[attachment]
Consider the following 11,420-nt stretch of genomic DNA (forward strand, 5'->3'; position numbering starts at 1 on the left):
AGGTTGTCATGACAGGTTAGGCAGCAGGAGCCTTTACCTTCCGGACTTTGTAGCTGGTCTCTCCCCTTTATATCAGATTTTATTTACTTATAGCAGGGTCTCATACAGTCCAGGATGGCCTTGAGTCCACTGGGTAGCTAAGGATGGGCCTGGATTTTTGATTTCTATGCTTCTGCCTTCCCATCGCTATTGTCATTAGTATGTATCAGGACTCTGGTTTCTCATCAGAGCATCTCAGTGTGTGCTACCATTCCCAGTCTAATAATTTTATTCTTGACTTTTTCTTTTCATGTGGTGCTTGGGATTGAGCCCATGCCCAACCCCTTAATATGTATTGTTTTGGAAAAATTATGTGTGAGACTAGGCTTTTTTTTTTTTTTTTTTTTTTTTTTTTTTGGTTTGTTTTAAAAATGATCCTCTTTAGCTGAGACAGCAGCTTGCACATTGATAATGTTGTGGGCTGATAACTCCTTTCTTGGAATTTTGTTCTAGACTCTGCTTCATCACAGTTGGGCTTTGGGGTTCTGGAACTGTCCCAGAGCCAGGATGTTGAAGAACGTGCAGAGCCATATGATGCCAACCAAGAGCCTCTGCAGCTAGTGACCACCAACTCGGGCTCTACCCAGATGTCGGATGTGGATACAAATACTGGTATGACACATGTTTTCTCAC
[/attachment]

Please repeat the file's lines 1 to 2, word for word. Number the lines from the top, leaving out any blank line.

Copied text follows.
Consider the following 11,420-nt stretch of genomic DNA (forward strand, 5'->3'; position numbering starts at 1 on the left):
AGGTTGTCATGACAGGTTAGGCAGCAGGAGCCTTTACCTTCCGGACTTTGTAGCTGGTCTCTCCCCTTTATATCAGATTTTATTTACTTATAGCAGGGTCTCATACAGTCCAGGATGGCCTTGAGTCCACTGGGTAGCTAAGGATGGGCCTGGATTTTTGATTTCTATGCTTCTGCCTTCCCATCGCTATTGTCATTAGTATGTATCAGGACTCTGGTTTCTCATCAGAGCATCTCAGTGTGTGCTACCATTCCCAGTCTAATAATTTTATTCTTGACTTTTTCTTTTCATGTGGTGCTTGGGATTGAGCCCATGCCCAACCCCTTAATATGTATTGTTTTGGAAAAATTATGTGTGAGACTAGGCTTTTTTTTTTTTTTTTTTTTTTTTTTTTTTGGTTTGTTTTAAAAATGATCCTCTTTAGCTGAGACAGCAGCTTGCACATTGATAATGTTGTGGGCTGATAACTCCTTTCTTGGAATTTTGTTCTAGACTCTGCTTCATCACAGTTGGGCTTTGGGGTTCTGGAACTGTCCCAGAGCCAGGATGTTGAAGAACGTGCAGAGCCATATGATGCCAACCAAGAGCCTCTGCAGCTAGTGACCACCAACTCGGGCTCTACCCAGATGTCGGATGTGGATACAAATACTGGTATGACACATGTTTTCTCAC